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Lipid Metabolism: Fat & Fatty Acids

by Kevin Ahern, PhD
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    As I have indicated in previous lectures, the lipids are an incredibly diverse set of molecules. But as we will see they have very common roots and very simple molecule. In this lecture I will start that process by talking about fat and fatty acid metabolism. Now fat metabolism is something that all of us wanna do if we can if we are worried too much of how much we carrying around. So first I wanna talk about fat breakdown. Fats and oils are, as we have seen, triglycerides, and fat is stored in our body in specialized cells called adipocytes. The fat is important to travel in our blood stream but it's also a difficult way to travel; because, it's not water soluble whereas our blood actually is mostly aqueous solution. So to travel in the blood stream fat must go through complexes called lipoprotein complexes and you probably known as the LDLs and chylomicrons. Fats are broken down into fatty acids and glycerol, its constituent components, by the action of enzymes called lipases. You can see on the screen a typical fat molecule. It has a glycerol backbone, as shown here, and you can see ester bonds between all the fatty acids and the glycerol. Now each of those individual fatty acids are targets of action of different lipases. The first one is shown on the top is a target of enzyme known as hormone sensitive lipase and it will cleave only the first fatty acid. The second fatty acid was cleaved by an enzyme called diacylglycerol lipase. and the third enzyme is cleaved off by an enzyme called monoacylglycerol lipase. The product of that is a glycerol molecule and three fatty acids. If we are moving to make a fat then it's the not simple reversal of...

    About the Lecture

    The lecture Lipid Metabolism: Fat & Fatty Acids by Kevin Ahern, PhD is from the course Lipid Metabolism. It contains the following chapters:

    • Breakdown & Syntheses of Fat
    • Beta Oxidation of Fatty Acids
    • Oxidation of Unsaturated & Other Fatty Acid
    • Fatty Acid Synthesis
    • Other Fatty Acid Syntheses

    Included Quiz Questions

    1. ..are broken down by lipases.
    2. ...travel freely in the bloodstream.
    3. ...usually have all fatty acids saturated.
    4. ...are stored in all cells.
    1. It breaks off three carbon pieces and converts them to acetyl-CoAs.
    2. It occurs in mitochondria and peroxisomes.
    3. It generates more ATP per carbon than sugars.
    4. It is chemically similar to the reverse of fatty acid synthesis.
    1. ...carnitine is on the fatty acid as it crosses the mitochondrial membrane.
    2. ...they are first attached to ACP.
    3. ...they are first removed from carnitine.
    4. ...Co-A is removed from the fatty acid and replaced with carnitine in the mitochondrion.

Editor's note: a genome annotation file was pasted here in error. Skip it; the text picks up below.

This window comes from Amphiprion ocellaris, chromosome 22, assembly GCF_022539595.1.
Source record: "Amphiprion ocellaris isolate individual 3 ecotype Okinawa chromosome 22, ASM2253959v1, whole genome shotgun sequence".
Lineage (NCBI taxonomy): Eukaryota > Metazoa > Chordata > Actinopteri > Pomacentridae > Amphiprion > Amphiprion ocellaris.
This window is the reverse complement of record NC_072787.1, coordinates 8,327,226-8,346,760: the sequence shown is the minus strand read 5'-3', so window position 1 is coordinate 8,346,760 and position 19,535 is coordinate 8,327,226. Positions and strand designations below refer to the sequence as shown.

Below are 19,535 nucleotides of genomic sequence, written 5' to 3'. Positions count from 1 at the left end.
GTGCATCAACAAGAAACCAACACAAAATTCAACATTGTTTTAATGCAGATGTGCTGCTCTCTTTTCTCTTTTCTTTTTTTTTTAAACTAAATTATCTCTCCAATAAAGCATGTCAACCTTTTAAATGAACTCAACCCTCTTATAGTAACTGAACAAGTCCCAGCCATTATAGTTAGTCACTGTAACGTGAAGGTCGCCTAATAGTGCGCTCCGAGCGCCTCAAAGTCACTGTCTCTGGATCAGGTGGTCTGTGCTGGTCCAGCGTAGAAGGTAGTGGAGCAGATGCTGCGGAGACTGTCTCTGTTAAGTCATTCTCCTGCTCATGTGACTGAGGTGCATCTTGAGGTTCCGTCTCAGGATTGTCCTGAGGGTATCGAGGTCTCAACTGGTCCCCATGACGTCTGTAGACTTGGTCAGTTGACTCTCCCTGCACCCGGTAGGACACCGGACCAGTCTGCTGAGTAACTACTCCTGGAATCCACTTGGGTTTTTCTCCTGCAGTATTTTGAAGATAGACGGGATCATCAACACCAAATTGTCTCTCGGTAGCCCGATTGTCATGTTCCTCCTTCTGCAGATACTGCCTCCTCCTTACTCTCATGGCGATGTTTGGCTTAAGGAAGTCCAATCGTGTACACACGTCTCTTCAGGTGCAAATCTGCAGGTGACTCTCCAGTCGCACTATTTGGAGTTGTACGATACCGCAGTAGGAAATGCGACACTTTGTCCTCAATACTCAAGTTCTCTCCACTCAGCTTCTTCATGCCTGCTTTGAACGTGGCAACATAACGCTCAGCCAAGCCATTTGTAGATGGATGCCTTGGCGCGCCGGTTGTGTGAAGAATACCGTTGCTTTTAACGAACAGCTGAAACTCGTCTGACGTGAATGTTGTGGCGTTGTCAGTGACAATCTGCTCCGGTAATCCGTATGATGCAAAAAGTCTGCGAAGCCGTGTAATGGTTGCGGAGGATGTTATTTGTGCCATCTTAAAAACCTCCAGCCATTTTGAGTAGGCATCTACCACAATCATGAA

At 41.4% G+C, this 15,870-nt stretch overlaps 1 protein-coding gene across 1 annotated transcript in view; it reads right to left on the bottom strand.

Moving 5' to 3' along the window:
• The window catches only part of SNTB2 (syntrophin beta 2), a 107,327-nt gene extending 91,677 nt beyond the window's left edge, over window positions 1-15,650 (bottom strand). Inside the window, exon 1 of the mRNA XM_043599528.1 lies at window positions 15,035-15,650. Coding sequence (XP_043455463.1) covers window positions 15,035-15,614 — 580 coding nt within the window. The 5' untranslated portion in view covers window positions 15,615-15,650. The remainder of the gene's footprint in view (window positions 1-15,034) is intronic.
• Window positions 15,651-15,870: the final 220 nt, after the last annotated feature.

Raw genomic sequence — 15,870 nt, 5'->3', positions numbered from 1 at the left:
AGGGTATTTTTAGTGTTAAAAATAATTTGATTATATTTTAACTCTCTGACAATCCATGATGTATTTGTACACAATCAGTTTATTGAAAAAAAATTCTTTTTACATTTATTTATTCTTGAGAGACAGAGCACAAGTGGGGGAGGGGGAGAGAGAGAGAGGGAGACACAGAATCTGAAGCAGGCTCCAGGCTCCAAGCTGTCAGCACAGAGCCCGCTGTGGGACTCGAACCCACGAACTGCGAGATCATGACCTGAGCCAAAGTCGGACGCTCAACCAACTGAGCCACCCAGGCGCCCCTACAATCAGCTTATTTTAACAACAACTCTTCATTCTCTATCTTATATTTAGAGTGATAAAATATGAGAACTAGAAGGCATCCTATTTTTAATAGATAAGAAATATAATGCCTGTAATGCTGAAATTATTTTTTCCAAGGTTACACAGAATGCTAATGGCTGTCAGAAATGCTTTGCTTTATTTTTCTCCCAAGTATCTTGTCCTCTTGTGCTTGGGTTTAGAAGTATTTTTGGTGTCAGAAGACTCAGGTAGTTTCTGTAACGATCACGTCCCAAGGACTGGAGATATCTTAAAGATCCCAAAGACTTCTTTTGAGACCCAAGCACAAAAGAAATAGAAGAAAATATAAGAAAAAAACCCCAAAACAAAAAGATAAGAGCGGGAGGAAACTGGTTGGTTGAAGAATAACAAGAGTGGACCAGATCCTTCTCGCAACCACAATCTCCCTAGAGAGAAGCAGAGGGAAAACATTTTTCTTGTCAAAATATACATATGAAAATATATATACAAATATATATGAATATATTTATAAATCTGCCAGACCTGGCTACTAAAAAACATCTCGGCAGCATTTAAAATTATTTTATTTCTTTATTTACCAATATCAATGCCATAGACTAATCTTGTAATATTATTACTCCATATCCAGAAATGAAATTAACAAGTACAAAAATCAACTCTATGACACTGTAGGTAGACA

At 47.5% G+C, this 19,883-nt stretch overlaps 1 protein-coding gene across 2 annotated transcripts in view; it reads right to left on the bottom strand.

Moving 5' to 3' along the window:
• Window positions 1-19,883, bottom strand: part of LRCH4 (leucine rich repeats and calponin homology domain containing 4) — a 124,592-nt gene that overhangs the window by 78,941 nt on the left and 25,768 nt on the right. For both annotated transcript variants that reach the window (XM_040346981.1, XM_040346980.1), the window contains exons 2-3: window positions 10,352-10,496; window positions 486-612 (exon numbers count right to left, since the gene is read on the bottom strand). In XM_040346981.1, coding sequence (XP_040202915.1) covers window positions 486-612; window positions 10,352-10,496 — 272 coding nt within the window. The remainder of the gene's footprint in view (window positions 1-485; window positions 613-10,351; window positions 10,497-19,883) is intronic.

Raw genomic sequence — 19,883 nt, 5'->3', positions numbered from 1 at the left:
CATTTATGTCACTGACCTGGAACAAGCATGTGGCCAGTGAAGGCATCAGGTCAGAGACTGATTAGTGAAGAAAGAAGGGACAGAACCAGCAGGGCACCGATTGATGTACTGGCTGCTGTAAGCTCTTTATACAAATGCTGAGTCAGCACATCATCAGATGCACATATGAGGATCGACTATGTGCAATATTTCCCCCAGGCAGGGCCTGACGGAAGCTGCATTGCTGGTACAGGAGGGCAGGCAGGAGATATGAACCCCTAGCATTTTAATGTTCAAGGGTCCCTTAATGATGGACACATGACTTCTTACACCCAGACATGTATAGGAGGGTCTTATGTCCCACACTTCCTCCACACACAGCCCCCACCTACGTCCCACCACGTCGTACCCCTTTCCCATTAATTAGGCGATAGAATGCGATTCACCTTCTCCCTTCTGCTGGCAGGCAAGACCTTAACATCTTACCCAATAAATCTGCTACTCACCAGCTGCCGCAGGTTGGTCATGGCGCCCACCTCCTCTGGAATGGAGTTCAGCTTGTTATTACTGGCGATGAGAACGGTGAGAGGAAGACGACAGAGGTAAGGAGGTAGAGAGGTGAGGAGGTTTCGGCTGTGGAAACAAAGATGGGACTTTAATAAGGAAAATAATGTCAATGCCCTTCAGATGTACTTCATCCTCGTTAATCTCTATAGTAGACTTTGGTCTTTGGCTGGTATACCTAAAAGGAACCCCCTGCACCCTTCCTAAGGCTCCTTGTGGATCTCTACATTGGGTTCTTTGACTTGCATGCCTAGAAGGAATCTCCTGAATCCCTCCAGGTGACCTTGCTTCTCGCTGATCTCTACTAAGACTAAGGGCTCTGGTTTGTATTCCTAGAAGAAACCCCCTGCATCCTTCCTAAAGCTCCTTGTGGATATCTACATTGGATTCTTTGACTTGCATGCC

1. ...protons and electrons are removed.
    2. ...water is added.
    3. ...NADH is produced.
    4. ...A cis-intermediate is created.
    1. ...a double bond is destroyed.
    2. ...an intermediate in the D configuration is created.
    3. ...a ketone is created.
    4. ...a trans intermediate is created.
    1. ...a ketone is produced.
    2. ...an alcohol is produced.
    3. ...a cis-double bond is produced.
    4. ...a trans-double bond is produced.
    1. ...catalyzes a readily reversible reaction in fatty acid oxidation.
    2. ...catalyzes removal of CoA-SH.
    3. ...requires ATP.
    4. ...is important in fatty acid synthesis.
    1. ...long chain fatty acids are preferentially oxidized.
    2. ...trans fatty acids are preferentially oxidized.
    3. ...cis fatty acids are preferentially oxidized.
    4. ...short chain fatty acids are preferentially oxidized.
    1. ...occurs predominantly in the cytoplasm.
    2. ...occurs predominantly in the mitochondrion.
    3. ...occurs predominantly in peroxisomes.
    4. ...occurs predominantly in membranes.
    1. It uses carnitine.
    2. It uses acyl carrier protein (ACP).
    3. It uses NADPH.
    4. It uses a three carbon intermediate.
    1. ...catalyzes formation of malonyl-CoA.
    2. ...catalyzes an important decarboxylation.
    3. ...requires NAD+.
    4. ...requires FAD.
    1. ...is activated by citrate.
    2. ...is activated by phosphorylation.
    3. ...is activated by AMP.
    4. ...is activated by long chain fatty acids.
    1. ...the last step is hydrogenation.
    2. ...it finishes with production of an 18 carbon fatty acid.
    3. ...it requires NADH for electrons.
    4. ...it has an L-form alcohol during the process.
    1. ...has multiple enzymatic activities.
    2. ...is present in the mitochondrion.
    3. ...is only found in human cells.
    4. ...catalyzes only the last reaction of the process.
    1. ...the delta system numbers starting at the carboxyl end.
    2. ...the omega system numbers starting at the carboxyl end.
    3. ...mammals can’t make double bonds past omega-9.
    4. ...mammals can’t make delta-9 double bonds.

    Author of lecture Lipid Metabolism: Fat & Fatty Acids

     Kevin Ahern, PhD

    Kevin Ahern, PhD


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